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Pollutants Increase Song Complexity and the Volume of the Brain Area HVC in a Songbird


Environmental pollutants which alter endocrine function are now known to decrease vertebrate reproductive success. There is considerable evidence for endocrine disruption from aquatic ecosystems, but knowledge is lacking with regard to the interface between terrestrial and aquatic ecosystems. Here, we show for the first time that birds foraging on invertebrates contaminated with environmental pollutants, show marked changes in both brain and behaviour. We found that male European starlings (Sturnus vulgaris) exposed to environmentally relevant levels of synthetic and natural estrogen mimics developed longer and more complex songs compared to control males, a sexually selected trait important in attracting females for reproduction. Moreover, females preferred the song of males which had higher pollutant exposure, despite the fact that experimentally dosed males showed reduced immune function. We also show that the key brain area controlling male song complexity (HVC) is significantly enlarged in the contaminated birds. This is the first evidence that environmental pollutants not only affect, but paradoxically enhance a signal of male quality such as song. Our data suggest that female starlings would bias their choice towards exposed males, with possible consequences at the population level. As the starling is a migratory species, our results suggest that transglobal effects of pollutants on terrestrial vertebrate physiology and reproduction could occur in birds.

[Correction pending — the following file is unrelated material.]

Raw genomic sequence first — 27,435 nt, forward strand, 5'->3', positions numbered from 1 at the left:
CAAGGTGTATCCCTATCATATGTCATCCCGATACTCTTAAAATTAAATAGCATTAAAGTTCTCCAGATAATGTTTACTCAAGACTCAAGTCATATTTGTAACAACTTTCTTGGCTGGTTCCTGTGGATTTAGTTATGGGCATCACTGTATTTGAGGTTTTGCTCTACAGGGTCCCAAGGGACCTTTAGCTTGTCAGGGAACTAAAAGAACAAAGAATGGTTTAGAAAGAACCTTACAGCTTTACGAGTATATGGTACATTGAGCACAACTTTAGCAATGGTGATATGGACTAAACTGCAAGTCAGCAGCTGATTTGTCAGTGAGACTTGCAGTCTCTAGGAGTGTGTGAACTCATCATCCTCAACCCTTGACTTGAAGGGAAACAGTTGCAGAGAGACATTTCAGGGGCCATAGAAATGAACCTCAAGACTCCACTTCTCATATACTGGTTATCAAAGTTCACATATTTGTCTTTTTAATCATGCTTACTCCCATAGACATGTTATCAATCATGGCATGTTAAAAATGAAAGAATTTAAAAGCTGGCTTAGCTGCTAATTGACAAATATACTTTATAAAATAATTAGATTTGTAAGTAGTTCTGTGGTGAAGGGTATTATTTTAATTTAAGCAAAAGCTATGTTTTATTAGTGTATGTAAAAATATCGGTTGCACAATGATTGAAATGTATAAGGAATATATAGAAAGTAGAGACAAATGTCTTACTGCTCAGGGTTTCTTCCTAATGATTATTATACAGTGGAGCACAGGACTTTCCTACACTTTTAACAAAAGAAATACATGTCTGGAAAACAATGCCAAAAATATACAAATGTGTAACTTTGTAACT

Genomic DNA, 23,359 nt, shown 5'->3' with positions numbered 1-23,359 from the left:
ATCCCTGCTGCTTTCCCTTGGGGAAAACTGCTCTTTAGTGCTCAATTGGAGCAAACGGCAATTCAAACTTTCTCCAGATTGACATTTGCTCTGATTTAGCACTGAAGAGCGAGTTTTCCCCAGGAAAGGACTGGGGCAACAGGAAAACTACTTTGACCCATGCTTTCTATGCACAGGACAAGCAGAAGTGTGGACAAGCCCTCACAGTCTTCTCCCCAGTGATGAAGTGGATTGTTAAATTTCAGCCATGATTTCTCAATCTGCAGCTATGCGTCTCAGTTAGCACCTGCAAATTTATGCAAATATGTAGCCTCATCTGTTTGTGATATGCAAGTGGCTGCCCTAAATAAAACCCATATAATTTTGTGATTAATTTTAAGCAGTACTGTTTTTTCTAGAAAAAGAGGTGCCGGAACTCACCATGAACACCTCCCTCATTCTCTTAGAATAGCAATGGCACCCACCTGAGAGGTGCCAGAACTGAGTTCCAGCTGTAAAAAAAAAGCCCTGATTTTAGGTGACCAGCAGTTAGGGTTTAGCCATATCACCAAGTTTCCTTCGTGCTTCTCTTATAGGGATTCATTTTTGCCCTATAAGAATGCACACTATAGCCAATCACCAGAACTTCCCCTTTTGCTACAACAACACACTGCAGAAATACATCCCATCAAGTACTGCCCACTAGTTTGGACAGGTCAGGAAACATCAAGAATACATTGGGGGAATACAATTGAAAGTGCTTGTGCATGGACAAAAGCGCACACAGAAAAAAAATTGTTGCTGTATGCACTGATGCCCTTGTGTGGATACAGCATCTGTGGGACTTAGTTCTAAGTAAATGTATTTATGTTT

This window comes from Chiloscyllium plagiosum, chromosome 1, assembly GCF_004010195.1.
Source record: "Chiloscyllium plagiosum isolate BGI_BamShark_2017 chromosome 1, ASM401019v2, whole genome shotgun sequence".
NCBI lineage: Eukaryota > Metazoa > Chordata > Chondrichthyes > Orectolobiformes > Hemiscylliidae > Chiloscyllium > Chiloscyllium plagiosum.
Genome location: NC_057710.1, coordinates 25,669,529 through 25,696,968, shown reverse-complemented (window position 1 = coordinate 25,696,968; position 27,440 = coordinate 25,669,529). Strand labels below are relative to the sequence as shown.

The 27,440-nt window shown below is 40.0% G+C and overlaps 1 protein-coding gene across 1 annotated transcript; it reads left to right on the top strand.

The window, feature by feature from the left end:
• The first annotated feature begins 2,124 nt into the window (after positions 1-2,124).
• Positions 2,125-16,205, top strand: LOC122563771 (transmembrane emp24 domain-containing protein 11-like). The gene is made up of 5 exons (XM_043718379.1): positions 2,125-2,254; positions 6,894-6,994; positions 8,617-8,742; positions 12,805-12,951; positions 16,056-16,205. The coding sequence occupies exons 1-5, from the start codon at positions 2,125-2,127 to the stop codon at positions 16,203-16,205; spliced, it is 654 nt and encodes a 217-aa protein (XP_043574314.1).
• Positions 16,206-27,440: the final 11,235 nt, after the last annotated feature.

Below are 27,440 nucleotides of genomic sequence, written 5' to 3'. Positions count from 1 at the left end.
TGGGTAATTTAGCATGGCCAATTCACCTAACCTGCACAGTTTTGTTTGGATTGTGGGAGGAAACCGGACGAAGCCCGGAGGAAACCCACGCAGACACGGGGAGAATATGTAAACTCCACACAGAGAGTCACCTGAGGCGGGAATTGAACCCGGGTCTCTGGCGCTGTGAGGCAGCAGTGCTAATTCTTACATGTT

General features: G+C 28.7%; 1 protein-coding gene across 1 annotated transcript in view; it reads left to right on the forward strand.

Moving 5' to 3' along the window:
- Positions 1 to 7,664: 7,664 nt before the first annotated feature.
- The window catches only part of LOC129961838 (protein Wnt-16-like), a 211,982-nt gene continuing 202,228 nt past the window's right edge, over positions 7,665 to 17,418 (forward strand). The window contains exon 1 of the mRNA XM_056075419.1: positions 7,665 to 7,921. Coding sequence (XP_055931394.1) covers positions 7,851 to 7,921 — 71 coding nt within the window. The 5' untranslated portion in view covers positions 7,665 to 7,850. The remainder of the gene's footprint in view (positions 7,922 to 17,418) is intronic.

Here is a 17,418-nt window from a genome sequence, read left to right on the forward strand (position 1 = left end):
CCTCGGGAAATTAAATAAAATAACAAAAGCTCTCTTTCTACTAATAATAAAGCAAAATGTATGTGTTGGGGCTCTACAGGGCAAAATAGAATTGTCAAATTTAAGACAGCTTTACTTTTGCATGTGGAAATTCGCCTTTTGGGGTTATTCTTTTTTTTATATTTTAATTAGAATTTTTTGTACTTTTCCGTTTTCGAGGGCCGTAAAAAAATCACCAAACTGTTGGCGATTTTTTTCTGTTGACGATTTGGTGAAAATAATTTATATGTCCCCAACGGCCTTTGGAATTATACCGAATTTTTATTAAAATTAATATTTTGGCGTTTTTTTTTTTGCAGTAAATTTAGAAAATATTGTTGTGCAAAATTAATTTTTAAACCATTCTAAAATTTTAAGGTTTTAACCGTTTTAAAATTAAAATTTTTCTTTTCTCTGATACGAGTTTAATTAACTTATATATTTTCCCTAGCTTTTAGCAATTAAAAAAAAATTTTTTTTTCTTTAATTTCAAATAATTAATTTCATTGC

Numerous examples exist of the detrimental effects of environmental pollutants on the survival or reproductive success of wild organisms e.g.[1][3]. In particular, both natural and synthetic endocrine disrupting chemicals (EDCs) act to alter the function of the endocrine system [4], causing gross anatomical changes [5][7], as well as changes to behaviour [5] in a range of taxa, including fish, reptiles and amphibians. EDCs' potential to alter physiological function has led to concerns that they could be potent physiological disruptors for wild organisms [7] or, more controversially for humans [8].

According to sexual selection theory [9], male secondary sexual traits have evolved as a result of female preferences and may act as indicators of male quality. Bird song is under strong sexual selection [10] and song production is controlled by discrete neural pathways in the brain which develop and operate under endocrine control of the nervous system [11]. Although the exact roles of testosterone and estrogen in controlling song production are still much debated [12], estrogens are known to be necessary for the masculinisation of the avian song centres in the developing male songbird brain [13]. Furthermore, aromatization of testosterone to estradiol has a neurotrophic effect in male song sparrows (Melospiza melodia) and is implicated in controlling the degree of neural plasticity seen in adult songbirds [14]. Many songbird species show seasonal development of their neural song system due to photoperiodic influences on hormone production [15]. This leads to the possibility that neural development in adult birds, which is strongly controlled by the endocrine system may be susceptible to changes in endocrine function.